However, an investor who may require a higher rate of income and growth, may want to consider the addition of large cap growth and water industry related stocks.
The large cap growth "tech" asset class has been well established, since 1986, vis a vis the long existence and track record of the Nasdaq 100 index (QQQ Trust ETF representing the underlying ). A portfolio diversified across the Nasdaq 100, Large Cap value, and water industry companies, has outperformed benchmark ( and even Berkshire Hathaway ), while providing a "10%" inflation adjusted annual income withdrawal, accompanied with terminal portfolio growth, over sixteen rolling 20 year periods since 1986 ( charts 11 and 12 https://tinyurl.com/yya2x6kt ). And this performance was produced with reasonably less volatility ( water industry related stocks have tended to move in "negative correlation" to the Large value / large growth tech ).

History shows that a portfolio such as this has been "hard to beat" in terms of it's cash flow, terminal portfolio growth, and volatility.
mfposa profile picture
@Market Map From the linked paper on large cap value supporting 7% inflation adjusted income:
"Over the course of the 1932 - 2019 test sample, seventy one “rolling” 20 year periods were tested ( each starting at the beginning of the “calendar year” ) in order to determine the efficacy and sustainability of a 7% income withdrawal. Eleven periods, or 15% of total, ended with the portfolio balance falling to “zero” ( failure ) at some point along the period. "

We only get one 20 year period. 15% failure rate is fairly high.
Donggle profile picture
Best tax plan is to spend cash, save on taxes and let it build back up in the Roth or IRA. Maybe being called is a blessing if rates rise. Also count tax savings as part of your portfolio return. Having lots of dry power does not matter if your income is keeping up. Also Advantage Medicare plan can save you about 10k annually! Thats is equal to 200k making 5% you can take out of the market. Do not forget the loss of one social security or LTC, is something to hedge for. I bought an annunity that can replace SS and has a long term care doubler! Insurance is never fun to buy!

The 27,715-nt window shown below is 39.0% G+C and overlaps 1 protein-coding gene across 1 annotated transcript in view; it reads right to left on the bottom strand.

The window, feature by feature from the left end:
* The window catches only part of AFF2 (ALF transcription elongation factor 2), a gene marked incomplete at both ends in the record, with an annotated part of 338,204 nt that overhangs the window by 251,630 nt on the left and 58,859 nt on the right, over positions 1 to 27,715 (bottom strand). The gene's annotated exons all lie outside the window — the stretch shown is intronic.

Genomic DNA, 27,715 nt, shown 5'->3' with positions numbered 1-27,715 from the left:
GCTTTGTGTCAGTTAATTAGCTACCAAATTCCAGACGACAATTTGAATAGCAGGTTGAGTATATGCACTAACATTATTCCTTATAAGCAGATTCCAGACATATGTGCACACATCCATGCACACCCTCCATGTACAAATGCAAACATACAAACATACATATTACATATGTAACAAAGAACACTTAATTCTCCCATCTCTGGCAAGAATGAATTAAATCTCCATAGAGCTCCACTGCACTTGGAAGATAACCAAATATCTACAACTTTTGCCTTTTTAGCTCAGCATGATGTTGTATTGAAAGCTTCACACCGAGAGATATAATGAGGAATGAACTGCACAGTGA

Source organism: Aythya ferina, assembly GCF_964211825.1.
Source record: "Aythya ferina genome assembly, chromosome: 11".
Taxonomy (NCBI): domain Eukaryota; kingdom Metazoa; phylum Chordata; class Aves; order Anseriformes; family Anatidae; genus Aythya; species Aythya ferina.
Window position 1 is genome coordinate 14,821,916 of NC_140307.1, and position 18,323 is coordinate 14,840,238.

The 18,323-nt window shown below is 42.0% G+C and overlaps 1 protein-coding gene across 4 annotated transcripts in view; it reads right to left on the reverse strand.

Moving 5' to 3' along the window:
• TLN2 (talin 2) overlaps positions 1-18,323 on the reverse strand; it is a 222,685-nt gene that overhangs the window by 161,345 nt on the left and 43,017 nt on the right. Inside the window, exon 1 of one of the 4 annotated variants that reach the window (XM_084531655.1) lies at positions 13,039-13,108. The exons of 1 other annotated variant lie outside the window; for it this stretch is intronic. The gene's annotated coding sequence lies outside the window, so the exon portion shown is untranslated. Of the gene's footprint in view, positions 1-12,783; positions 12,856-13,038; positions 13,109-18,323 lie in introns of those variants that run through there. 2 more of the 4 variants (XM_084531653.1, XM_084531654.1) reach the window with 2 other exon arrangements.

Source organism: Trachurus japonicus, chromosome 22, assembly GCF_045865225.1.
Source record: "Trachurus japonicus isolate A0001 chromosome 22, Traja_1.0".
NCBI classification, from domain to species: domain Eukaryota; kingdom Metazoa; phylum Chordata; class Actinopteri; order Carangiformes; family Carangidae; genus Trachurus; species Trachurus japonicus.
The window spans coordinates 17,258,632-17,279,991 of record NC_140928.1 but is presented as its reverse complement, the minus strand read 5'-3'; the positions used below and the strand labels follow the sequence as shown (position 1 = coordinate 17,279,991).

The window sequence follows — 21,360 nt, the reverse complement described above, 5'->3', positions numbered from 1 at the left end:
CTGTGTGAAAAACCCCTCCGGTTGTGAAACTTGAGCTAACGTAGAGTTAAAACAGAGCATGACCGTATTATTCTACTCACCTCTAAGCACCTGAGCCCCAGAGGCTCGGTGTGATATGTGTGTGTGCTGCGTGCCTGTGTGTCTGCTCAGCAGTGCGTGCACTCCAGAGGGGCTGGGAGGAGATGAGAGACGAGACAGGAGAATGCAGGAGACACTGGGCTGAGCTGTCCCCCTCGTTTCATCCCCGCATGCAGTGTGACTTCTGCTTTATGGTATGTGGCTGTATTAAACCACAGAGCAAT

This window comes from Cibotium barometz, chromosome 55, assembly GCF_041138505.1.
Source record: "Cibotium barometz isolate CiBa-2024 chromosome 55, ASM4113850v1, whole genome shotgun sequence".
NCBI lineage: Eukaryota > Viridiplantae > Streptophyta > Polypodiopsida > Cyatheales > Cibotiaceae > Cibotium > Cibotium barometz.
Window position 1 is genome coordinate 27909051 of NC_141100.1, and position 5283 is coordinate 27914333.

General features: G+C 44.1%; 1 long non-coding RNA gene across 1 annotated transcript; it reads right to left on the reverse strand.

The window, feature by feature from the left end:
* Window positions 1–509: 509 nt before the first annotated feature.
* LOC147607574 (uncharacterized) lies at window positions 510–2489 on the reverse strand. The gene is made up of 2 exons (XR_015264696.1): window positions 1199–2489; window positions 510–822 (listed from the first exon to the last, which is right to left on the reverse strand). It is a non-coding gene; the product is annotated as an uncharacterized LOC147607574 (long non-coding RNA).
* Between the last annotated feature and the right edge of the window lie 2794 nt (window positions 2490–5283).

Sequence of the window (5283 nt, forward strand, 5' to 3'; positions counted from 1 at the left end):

dimage54 profile picture
Good article to read but I prefer your option articles.

I am retired and selling calls and puts to generate income and cash flows to purchase additional dividend paying stocks. I have both a regular IRA and two Roth IRA’s along with 4 regular taxable trading accounts.

I find it best to do covered calls in the retirement accounts (though I do calls in taxable accounts too) as long term holdings mean nothing. So I am selling not too far OTM and don’t care if they get called.

Look forward to more option articles.
Retired Investor profile picture
@dimage54 Thanks. These trades are more LT trades. Options for fun and income. My goal is two option articles each quarter so look for one next month.
Thanks for the update. My situation is similar to yours, though most of my fixed income is in old fashioned bond funds. I’ve thought about laddering but have yet to act on it. I’ve also done a small Roth conversion (in 2019), and I’m still debating on whether or not to continue.

I had one preferred stock (out of 5) called in late 2020, didn’t realize it was getting so common. I’m seriously considering sticking with common stocks and stock funds going forward.
Retired Investor profile picture
@glinsight Getting Called is picking up and until rates climb, will continue. Bought my first over Par one this week as YTC was still over 5%. SACC.